Dear Lynn,

I am writing this letter to you in an attempt to detail my 3 year battle with, as of today, a still undiagnosed stomach ailment. My ordeal will be in some detail and in chronologically correct order. My sole reason for writing this letter is to inform the medical profession of its existence and treatments in the hope that it may help some one else that may come down with a similar malady.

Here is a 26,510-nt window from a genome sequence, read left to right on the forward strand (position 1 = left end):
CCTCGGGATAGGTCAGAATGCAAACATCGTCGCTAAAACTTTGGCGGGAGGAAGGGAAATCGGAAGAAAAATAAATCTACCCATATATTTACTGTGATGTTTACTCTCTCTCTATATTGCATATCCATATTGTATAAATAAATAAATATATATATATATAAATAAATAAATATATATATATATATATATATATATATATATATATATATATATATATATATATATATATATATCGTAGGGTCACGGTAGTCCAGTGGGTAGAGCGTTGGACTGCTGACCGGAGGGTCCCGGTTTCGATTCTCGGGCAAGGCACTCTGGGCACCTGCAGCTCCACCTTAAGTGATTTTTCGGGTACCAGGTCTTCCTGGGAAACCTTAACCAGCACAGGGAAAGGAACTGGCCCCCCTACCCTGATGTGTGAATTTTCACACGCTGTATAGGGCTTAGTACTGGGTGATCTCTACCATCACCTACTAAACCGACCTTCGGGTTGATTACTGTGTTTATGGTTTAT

Chapter I. Let’s start from the beginning. My stomach pain first appeared on April 14th, 2008. I remember this date because I was in a motel room in Richmond, VA watching the NCAA men’s basketball national championship. As the game progressed, my stomach started hurting, and became progressively worse. In an attempt to explain where the pain was located I will give this description. If you were to spread out your hand and place your pinky finger in your navel, the area of pain would encompass my hand. The pain level, on a scale of 1 to 10, was about a 5 to 6. The pain was steady and there was no cramping that you would expect with an upset stomach or food poisoning. About 12 AM I thought I may be having a heart attach so I had the front desk call the EMT’s. They arrived several minutes later and ran the usual tests to determine if I was having a heart attack. No heart attack, but I was in atrial fibrillation with a heart rate of 125 beats per minute. They determined that the heart rate was at the level that I needed medical attention, so off to the emergency room I went. I spent the night in the emergency room plugged up to a heart monitor. I continued to experience the stomach pain all night and was given a pill for nausea, which did no good. About 8 AM the pain subsided and the cardiologist on call gave me an injection to jump start my heart back into a normal rhythm. I went to see my cardiologist in Suffolk the next day and he determined I was in almost constant atrial fibrillation and put me on a drug called amioderone to control the irregular heartbeat and also put me on Coumadin to protect me from possible blood clots. He told me that the pain was caused by my atrial fibula ion and would go away. As it turned out two were in no way connected. The pain continued every day. It would come on about 1 to 5 PM every day. The same place in my stomach and at the same pain level and I would endure the pain into the night. I would usually spend the night in my easy chair, taking Rolaids and other antacids, to no avail. Do to lack of sleep I would finally fall asleep about 3 to 4 in the morning. I would wake the next morning with no pain, only to have it come back the next day. If anyone has seen the movie “Groundhog Day” staring Bill Murray…this had become my life.